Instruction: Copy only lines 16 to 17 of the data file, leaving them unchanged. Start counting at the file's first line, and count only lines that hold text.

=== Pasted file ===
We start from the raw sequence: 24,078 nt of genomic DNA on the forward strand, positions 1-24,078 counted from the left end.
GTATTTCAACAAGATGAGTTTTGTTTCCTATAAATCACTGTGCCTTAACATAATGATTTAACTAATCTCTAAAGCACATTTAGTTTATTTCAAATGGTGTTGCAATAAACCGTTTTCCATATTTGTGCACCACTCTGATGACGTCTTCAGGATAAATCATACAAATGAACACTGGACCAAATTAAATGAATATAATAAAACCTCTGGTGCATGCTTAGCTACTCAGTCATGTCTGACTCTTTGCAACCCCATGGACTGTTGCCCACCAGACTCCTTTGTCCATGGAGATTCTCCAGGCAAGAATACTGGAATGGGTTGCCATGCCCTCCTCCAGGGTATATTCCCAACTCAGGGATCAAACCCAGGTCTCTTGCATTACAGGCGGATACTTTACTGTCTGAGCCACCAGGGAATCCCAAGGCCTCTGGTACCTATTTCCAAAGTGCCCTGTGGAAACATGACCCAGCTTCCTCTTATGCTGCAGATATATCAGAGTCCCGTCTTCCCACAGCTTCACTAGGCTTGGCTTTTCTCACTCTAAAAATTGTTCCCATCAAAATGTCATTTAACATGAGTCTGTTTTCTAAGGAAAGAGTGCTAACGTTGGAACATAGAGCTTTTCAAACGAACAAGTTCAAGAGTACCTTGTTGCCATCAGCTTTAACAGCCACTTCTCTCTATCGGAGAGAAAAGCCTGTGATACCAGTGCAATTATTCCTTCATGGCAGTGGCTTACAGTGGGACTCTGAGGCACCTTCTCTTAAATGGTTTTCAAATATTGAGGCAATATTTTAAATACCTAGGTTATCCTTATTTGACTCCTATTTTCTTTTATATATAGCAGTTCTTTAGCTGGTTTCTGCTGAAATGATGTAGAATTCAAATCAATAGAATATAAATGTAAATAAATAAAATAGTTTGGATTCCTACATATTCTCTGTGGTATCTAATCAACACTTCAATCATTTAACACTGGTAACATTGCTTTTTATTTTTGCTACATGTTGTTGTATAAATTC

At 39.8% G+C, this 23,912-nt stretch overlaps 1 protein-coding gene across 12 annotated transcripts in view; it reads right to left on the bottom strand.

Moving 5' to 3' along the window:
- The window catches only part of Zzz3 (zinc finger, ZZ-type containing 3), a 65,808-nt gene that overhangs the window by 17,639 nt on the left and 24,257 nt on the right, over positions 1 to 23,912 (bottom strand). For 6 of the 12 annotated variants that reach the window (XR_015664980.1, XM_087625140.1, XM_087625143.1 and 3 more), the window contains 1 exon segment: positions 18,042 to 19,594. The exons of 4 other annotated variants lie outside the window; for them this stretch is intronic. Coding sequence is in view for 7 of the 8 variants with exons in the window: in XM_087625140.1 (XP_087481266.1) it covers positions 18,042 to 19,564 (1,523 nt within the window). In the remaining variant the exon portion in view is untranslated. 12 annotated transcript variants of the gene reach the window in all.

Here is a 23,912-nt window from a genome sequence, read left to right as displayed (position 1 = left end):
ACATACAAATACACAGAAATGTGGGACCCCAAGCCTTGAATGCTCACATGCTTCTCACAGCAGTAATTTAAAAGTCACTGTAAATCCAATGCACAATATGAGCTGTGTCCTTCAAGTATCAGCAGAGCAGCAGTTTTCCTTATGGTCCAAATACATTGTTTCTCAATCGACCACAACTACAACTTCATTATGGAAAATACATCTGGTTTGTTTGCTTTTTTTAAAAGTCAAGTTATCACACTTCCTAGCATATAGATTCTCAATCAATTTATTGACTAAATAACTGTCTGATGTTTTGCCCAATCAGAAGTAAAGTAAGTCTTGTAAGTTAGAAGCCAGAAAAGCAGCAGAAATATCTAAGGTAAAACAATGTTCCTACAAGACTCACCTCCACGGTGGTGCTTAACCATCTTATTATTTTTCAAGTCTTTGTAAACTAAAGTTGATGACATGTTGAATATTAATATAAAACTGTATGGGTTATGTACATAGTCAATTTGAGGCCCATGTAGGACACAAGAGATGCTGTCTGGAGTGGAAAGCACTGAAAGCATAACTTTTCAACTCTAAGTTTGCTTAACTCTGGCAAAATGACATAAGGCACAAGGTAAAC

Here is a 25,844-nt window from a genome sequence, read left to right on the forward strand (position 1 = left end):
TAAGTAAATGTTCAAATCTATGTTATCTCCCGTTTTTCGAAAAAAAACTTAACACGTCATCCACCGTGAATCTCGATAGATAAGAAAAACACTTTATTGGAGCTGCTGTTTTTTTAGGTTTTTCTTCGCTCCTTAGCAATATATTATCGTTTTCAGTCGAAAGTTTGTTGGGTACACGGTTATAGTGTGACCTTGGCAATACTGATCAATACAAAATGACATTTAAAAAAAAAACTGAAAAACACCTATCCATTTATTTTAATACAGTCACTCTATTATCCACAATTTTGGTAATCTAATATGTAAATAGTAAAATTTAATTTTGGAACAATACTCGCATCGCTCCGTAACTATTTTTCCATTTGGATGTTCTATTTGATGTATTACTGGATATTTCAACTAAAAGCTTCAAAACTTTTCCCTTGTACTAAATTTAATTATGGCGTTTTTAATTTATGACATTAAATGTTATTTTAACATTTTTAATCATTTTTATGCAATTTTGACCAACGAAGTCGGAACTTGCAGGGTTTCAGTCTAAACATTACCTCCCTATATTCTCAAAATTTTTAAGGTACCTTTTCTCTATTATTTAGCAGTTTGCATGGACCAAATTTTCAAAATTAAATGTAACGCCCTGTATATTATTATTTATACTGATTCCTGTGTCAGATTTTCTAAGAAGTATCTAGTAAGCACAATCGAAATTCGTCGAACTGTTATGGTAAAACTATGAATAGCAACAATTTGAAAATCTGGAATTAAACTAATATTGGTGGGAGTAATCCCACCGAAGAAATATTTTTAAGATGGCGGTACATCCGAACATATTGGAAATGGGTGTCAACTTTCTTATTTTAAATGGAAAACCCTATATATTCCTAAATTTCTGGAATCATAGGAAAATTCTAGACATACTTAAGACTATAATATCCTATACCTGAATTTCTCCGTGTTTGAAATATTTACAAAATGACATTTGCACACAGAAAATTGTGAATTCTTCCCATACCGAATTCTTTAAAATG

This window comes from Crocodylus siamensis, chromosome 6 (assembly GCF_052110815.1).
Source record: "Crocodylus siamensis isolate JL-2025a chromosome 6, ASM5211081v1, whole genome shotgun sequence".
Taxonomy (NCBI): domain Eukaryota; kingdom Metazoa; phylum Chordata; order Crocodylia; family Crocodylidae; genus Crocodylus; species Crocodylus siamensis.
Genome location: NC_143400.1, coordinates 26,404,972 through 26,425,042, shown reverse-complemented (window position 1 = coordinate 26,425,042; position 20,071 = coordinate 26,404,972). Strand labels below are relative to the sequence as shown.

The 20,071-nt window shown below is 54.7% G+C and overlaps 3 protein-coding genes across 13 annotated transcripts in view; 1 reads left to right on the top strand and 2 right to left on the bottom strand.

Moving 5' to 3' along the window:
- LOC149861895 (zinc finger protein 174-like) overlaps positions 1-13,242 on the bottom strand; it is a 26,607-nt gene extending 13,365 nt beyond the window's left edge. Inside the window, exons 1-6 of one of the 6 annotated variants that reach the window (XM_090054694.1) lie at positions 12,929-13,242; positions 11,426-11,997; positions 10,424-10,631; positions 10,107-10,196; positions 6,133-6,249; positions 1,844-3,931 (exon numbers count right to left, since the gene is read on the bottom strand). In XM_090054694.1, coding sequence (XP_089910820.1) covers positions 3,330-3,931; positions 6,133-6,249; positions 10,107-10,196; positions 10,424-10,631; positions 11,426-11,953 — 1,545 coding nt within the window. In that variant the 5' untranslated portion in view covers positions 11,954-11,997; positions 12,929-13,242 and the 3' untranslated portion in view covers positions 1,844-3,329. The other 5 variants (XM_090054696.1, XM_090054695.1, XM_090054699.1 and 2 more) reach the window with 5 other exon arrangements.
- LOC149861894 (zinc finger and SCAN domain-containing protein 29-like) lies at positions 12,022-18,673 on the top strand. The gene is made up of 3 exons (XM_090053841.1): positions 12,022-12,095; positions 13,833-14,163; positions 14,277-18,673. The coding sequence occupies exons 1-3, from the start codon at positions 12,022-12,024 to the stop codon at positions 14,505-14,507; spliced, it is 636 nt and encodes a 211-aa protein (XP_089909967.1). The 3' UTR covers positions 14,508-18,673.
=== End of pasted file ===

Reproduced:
- LOC149861895 (zinc finger protein 174-like) overlaps positions 1-13,242 on the bottom strand; it is a 26,607-nt gene extending 13,365 nt beyond the window's left edge. Inside the window, exons 1-6 of one of the 6 annotated variants that reach the window (XM_090054694.1) lie at positions 12,929-13,242; positions 11,426-11,997; positions 10,424-10,631; positions 10,107-10,196; positions 6,133-6,249; positions 1,844-3,931 (exon numbers count right to left, since the gene is read on the bottom strand). In XM_090054694.1, coding sequence (XP_089910820.1) covers positions 3,330-3,931; positions 6,133-6,249; positions 10,107-10,196; positions 10,424-10,631; positions 11,426-11,953 — 1,545 coding nt within the window. In that variant the 5' untranslated portion in view covers positions 11,954-11,997; positions 12,929-13,242 and the 3' untranslated portion in view covers positions 1,844-3,329. The other 5 variants (XM_090054696.1, XM_090054695.1, XM_090054699.1 and 2 more) reach the window with 5 other exon arrangements.
- LOC149861894 (zinc finger and SCAN domain-containing protein 29-like) lies at positions 12,022-18,673 on the top strand. The gene is made up of 3 exons (XM_090053841.1): positions 12,022-12,095; positions 13,833-14,163; positions 14,277-18,673. The coding sequence occupies exons 1-3, from the start codon at positions 12,022-12,024 to the stop codon at positions 14,505-14,507; spliced, it is 636 nt and encodes a 211-aa protein (XP_089909967.1). The 3' UTR covers positions 14,508-18,673.